According to the Code of Federal Regulation, electronic signatures are defined as a computer data compilation of any symbol or series of symbols executed, adopted, or authorized by an individual to be the legally binding equivalent of the individual's handwritten signature. A specific type of electronic signature is digital signatures. Digital signatures are defined as an electronic signature based upon cryptographic methods of originator authentication, computed by using a set of rules and a set of parameters such that the identity of the signer and the integrity of the data can be verified.
An entity such as a computer user can be assigned a unique digital identification. This digital identification is composed of a public key, a private key, and a digital certificate. As their names suggest, the public key should be shared amongst users who wish to carry out transactions amongst themselves, while the private key should be only known by its user. The digital certificate is used within a public-key infrastructure to allow a third-party certificate authority to verify that the digital certificate is correctly associated with that particular public key.
As public keys are shared amongst a group of users, someone’s public key can be used to encrypt a document and their respective private key can be used to decrypt that document. Confidentiality and data integrity of the sent document can be practically guaranteed assuming if the recipient is the only one who knows their private key. Similarly, someone’s private key can be ‘embedded’ into a document to constitute an electronic signature, and the identity of the electronic signature may be verified by using that user’s public key.
The Michigan Attorney General’s office, in concurrence of the Federal Highway Administration, issued a decision in 2011 authorizing the Michigan Department of Transportation (MDOT) to use and accept digital signatures.
There are many standards available for digital signatures, but MDOT currently authorizes the use of PKCS#12 files for digital identification. This cryptographic standard requires the signer to confirm their identity and intent to sign by requiring the user enter their unique password to sign. Starting in 2017 MDOT has selected a universal digital signature program for use by all parties/stakeholders on MDOT projects. This digital signature program, Cosign by DocuSign is available free of charge to all stakeholders involved on MDOT projects. In order to use this program to digitally sign a document, you must first have a digital identification (ID). This ID can be obtained from MDOT by following the instructions on the MDOT esign page at MDOT E-Sign Webpage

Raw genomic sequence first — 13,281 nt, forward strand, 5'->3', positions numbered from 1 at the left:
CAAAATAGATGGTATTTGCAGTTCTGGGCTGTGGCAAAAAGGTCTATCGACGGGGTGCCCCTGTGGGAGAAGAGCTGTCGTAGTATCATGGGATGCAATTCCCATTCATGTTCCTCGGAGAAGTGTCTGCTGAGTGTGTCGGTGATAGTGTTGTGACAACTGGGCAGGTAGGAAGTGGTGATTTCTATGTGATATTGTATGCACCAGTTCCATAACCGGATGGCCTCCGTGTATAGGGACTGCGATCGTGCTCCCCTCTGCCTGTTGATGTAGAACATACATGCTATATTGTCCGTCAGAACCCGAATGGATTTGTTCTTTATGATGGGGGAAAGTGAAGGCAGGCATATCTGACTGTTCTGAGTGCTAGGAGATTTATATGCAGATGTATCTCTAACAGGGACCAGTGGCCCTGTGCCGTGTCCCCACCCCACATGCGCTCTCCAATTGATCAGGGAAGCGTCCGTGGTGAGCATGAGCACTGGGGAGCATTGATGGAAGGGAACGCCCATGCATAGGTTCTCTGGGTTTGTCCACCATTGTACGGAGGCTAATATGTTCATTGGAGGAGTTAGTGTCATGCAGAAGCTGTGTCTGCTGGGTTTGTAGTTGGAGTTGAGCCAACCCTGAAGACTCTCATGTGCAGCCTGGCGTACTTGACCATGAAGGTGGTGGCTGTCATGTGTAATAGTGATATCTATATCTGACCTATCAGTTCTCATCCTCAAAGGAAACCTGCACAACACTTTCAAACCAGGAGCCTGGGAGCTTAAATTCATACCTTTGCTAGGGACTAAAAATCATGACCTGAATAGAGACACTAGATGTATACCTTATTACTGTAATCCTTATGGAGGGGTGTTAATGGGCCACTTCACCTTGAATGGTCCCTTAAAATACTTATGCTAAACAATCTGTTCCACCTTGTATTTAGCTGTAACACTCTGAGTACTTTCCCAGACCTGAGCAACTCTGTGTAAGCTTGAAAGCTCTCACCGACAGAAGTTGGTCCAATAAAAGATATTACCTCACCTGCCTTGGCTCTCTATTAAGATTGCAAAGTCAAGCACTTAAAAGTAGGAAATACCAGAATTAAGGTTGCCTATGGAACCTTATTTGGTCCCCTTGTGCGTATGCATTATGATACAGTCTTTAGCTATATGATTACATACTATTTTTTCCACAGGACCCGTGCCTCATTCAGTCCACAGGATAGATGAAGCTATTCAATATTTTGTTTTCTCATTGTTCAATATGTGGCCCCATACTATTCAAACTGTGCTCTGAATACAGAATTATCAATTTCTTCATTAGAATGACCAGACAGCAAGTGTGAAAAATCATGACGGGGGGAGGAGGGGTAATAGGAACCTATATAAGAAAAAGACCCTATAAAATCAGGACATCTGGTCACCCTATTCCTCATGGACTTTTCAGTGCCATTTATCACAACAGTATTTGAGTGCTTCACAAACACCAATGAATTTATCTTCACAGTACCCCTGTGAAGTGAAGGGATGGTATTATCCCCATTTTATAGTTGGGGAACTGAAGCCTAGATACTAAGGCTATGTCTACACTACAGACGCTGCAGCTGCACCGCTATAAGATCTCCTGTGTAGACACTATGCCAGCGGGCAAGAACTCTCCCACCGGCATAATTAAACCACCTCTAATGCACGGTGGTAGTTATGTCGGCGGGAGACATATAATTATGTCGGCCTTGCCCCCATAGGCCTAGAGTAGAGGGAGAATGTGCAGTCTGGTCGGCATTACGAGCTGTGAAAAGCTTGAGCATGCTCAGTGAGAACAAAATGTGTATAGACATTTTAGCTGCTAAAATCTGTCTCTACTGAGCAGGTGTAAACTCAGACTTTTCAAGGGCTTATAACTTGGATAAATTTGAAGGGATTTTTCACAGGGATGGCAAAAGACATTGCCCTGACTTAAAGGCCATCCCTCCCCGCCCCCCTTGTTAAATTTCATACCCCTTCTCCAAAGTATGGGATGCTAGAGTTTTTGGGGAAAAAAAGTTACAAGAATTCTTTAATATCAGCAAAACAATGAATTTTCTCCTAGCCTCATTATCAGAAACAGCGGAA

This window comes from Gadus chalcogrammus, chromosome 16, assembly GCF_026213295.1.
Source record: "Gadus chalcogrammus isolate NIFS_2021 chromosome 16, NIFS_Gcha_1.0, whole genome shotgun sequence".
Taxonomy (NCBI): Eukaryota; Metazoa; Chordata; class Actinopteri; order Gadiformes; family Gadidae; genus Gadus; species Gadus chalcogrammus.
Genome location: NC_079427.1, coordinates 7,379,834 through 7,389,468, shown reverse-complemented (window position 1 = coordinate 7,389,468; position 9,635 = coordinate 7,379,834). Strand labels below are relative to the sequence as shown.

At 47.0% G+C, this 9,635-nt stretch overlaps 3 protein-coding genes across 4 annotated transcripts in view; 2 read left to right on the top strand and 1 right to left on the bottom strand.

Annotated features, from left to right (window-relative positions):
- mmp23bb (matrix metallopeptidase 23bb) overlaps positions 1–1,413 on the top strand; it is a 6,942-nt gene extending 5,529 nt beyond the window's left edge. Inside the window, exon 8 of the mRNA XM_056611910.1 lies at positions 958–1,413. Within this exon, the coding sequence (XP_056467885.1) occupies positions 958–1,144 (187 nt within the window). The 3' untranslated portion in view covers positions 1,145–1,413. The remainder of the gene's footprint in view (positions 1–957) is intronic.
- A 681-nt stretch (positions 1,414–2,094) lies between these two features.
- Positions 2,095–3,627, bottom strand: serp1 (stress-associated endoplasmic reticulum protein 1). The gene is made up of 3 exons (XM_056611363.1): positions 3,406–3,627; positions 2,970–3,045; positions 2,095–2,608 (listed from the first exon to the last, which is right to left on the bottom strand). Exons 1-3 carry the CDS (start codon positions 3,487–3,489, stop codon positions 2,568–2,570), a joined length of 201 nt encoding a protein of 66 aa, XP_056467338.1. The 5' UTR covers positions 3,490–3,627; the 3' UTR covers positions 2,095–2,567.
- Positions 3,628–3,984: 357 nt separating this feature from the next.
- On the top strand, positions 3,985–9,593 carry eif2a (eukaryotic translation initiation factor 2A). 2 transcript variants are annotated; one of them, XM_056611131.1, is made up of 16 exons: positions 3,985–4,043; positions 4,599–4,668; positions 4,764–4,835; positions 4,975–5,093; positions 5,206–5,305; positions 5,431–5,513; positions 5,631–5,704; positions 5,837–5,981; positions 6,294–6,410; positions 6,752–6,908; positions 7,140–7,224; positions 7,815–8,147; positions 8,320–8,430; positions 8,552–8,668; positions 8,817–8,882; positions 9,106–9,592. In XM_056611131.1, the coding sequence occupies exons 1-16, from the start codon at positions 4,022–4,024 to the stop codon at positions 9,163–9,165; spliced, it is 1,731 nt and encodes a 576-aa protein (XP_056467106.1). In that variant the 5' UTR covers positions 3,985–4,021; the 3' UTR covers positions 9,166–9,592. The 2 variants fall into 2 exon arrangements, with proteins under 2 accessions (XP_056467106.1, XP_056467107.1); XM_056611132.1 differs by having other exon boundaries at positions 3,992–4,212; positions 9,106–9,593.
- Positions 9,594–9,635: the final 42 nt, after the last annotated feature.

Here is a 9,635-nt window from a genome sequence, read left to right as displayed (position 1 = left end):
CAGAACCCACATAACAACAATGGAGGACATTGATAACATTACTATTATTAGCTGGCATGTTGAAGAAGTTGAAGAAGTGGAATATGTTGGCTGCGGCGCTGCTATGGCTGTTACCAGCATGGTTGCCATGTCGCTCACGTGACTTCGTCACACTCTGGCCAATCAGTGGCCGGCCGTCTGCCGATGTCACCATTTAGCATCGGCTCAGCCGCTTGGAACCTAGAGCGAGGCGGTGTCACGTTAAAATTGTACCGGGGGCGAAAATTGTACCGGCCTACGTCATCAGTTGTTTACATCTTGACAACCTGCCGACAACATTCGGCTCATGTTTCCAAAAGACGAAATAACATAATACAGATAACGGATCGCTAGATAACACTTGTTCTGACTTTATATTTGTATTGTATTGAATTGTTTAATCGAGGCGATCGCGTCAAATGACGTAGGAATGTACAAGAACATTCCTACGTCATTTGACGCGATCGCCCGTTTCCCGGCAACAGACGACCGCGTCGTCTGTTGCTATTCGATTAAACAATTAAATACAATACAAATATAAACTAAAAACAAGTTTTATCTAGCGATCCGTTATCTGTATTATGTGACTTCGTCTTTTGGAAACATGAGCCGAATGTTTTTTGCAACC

You may have multiple digital signature format styles configured for different purposes. It is even possible to configure a digital signature with an “Imported Graphic” containing an image of your professional license stamp.
It is important to note that for records retention and archiving purposes whenever digital signatures are used on documents, the electronic file (usually PDF) is considered the original legal document. Printouts of the document containing digital signatures are considered copies, so the signed electronic file must be retained and follow the relevant approved records retention procedures. MDOT will address the records storage issue through the requirement that all electronic documents must be placed in the project directory in the ProjectWise document management program. The E-construction wiki page contains more information regarding ProjectWise.
External users will follow the same instructions for obtaining a digital ID for use to digitally sign documents shown on the MDOT esign page at MDOT E-Sign Webpage
Please note as of Spring 2017 the MDOT 5600 form for digital signature validation is no longer required.